The wiping revolution

29th of July 2016
The wiping revolution
The wiping revolution

Industry is becoming less ‘dirty’ and issues such as health and safety are coming to the fore. Meanwhile increasing levels of automation mean that electronic equipment is replacing mechanical components. What impact has this had on the wipes and cloths that are used to clean the equipment, surfaces and hands of operatives?

The world has changed dramatically over the past 30 years. Technological advancements have been huge and today’s machines rely far less heavily on mechanics than they used to.
As a result, industrial practices have also altered. Factories and workshops used to be dirty places where oil, grease, paint and other industrial fluids were routinely used and sometimes spilled.

Wipes and cloths were therefore needed to mop up these spills as well as to wipe the hands of operatives and clean machine parts. But no-one was willing to invest too heavily in products for carrying out these tasks. So what were their options?

“Thirty years ago most people used cotton rags – sometimes even old underwear – for cleaning,” said Vileda business development director Joerg Dunkel. “Cotton has a high degree of absorbency but its cleaning performance was found to be less effective because rags were unable to remove greasy stains such as fingermarks from surfaces.”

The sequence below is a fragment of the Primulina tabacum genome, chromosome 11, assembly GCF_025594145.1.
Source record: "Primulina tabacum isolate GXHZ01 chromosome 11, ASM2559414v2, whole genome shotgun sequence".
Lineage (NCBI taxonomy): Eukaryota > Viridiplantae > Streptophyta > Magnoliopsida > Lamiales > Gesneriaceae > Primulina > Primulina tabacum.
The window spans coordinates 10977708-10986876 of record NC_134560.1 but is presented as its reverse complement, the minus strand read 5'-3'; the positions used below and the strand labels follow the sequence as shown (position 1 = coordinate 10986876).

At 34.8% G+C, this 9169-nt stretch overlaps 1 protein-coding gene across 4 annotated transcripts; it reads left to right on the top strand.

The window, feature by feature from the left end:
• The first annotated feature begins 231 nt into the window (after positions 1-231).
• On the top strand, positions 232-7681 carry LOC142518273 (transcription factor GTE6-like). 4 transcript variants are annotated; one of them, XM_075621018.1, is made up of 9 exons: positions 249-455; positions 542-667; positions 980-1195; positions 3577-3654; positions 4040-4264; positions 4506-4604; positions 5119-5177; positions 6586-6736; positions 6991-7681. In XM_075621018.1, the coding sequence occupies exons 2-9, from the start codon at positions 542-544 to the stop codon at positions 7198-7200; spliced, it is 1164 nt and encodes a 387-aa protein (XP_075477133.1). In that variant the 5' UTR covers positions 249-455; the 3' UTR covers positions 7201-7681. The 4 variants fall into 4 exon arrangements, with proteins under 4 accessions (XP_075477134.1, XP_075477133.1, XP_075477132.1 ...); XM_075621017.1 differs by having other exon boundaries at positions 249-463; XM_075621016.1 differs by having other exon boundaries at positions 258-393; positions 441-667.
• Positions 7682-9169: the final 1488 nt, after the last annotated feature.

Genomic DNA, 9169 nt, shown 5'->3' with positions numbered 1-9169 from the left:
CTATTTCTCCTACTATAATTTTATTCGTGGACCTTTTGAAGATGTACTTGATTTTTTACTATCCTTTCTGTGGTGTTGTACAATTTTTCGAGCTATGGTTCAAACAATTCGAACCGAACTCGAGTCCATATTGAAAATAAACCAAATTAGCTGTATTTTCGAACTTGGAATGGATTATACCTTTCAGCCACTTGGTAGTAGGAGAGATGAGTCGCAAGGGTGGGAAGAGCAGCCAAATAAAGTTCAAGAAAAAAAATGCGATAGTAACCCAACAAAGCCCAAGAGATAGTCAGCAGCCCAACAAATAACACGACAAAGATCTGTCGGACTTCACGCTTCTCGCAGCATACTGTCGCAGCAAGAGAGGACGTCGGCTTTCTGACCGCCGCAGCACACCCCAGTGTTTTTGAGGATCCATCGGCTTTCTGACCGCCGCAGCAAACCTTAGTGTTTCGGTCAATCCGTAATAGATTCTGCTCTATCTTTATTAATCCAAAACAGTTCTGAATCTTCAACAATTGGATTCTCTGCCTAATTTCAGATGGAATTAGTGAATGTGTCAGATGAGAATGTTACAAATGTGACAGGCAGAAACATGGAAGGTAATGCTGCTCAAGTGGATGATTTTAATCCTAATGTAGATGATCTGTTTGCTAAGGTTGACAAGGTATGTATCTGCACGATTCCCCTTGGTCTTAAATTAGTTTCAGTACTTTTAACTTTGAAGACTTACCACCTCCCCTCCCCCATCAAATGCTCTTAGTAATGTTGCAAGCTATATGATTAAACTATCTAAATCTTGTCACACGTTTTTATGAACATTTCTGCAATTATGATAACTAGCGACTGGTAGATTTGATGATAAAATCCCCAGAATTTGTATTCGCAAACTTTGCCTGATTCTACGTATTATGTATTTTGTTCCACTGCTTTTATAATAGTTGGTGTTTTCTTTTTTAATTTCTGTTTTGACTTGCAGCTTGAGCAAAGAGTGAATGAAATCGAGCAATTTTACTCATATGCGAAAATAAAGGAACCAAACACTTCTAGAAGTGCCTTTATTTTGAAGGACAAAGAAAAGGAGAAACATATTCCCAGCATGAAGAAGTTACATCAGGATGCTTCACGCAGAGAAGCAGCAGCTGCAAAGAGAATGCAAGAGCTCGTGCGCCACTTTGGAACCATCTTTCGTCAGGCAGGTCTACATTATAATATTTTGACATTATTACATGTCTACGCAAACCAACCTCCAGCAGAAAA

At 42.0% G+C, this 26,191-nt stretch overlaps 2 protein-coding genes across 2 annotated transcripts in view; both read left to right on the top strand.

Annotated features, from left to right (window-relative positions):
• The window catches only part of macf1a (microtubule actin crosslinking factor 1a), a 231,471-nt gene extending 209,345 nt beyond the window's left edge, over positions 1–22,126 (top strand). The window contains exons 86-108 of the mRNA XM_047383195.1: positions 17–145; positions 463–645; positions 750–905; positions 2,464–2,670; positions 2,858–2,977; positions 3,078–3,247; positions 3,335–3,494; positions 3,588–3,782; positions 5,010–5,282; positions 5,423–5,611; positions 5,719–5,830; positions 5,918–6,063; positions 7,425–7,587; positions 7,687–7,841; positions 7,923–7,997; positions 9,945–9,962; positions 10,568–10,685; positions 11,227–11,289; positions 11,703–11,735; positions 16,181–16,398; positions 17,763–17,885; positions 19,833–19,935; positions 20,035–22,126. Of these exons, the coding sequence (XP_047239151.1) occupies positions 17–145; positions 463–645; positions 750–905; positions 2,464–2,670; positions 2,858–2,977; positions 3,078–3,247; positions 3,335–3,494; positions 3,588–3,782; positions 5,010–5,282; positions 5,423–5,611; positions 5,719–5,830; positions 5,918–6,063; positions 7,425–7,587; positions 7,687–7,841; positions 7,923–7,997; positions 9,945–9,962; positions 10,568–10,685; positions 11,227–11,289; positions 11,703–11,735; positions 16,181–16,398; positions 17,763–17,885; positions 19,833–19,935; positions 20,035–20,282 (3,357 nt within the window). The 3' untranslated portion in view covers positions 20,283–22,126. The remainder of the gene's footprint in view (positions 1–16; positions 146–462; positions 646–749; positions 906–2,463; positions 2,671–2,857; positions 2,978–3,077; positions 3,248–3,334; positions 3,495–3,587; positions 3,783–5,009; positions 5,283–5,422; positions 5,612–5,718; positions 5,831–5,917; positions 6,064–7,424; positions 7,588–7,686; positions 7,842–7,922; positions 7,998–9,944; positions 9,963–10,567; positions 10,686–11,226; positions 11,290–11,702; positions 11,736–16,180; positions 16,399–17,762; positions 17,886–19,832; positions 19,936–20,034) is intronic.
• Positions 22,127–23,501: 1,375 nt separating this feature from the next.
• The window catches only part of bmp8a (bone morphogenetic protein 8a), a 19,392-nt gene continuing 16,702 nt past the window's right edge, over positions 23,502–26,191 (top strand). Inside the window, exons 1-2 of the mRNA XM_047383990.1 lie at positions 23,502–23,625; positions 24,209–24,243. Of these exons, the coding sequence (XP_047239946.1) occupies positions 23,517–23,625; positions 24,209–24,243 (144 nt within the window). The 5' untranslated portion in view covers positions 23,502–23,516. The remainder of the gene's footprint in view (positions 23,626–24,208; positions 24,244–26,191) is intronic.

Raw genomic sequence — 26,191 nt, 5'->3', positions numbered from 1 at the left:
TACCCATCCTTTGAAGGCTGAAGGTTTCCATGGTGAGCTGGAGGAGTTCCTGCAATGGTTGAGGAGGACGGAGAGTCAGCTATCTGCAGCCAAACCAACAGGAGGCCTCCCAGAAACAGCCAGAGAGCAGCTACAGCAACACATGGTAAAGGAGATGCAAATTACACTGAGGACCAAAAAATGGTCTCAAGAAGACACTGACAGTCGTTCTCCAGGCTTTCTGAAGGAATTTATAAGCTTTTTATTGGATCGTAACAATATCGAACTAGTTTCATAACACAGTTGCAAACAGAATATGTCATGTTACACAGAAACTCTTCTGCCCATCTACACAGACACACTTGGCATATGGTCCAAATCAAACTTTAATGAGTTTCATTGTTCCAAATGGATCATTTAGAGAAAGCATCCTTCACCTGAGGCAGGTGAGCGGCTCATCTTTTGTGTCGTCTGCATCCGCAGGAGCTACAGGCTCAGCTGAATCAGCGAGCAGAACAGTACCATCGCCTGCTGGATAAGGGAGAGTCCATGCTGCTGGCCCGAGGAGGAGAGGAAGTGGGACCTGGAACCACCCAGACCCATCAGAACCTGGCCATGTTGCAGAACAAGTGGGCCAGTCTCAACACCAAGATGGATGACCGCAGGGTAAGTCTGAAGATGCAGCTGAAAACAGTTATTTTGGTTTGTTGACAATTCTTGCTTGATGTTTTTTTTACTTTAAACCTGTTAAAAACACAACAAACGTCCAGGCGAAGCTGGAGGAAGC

But the story of cleaning wipes begins long before this, says Dunkel. In fact he claims it was Vileda’s parent company the Freudenberg Group that actually started the market for cleaning wipes more than 60 years ago.

“The Freudenberg Group had a tannery and after World War II the company wanted to develop a form of artificial leather from which to make shoes,” he said. “It produced a non-woven material with a latex coating and called it: ‘Wie Leder’ which means: ‘like leather’ in German.

Not durable enough

“However, the product was found to be insufficiently durable for use in shoes - but it was fantastic for streak-free cleaning. This is where the name ‘Vileda’ comes from.”

He says the next generation of non-woven products was made from a mixture of polyester and cotton. “Polyester added some level of mechanical cleaning action while the cotton was responsible for absorbency,” he said. “Cotton was later replaced by viscose or rayon fibres – and then in the early 1990s came the first splittable microfibre products.”

Vileda was one of the first companies to produce microfibres, says Dunkel. “This was a big new trend because the improved mechanical cleaning action of microfibre meant that less time and less detergent were required to fulfil the same tasks,” he said.

“Today the focus in industry is on higher productivity which means operatives have to work faster. Microfibre can clean shiny surfaces without the need for wringing and there is no need to dry the surface afterwards.”

He adds while low-cost disposable products are readily available today, cleaning efficiency in some sectors is considered to be more important than cost. “For example microfibres are particularly effective at removing grease from surfaces before applying a coating, and in removing dust from the bodywork of cars before painting,” said Dunkel.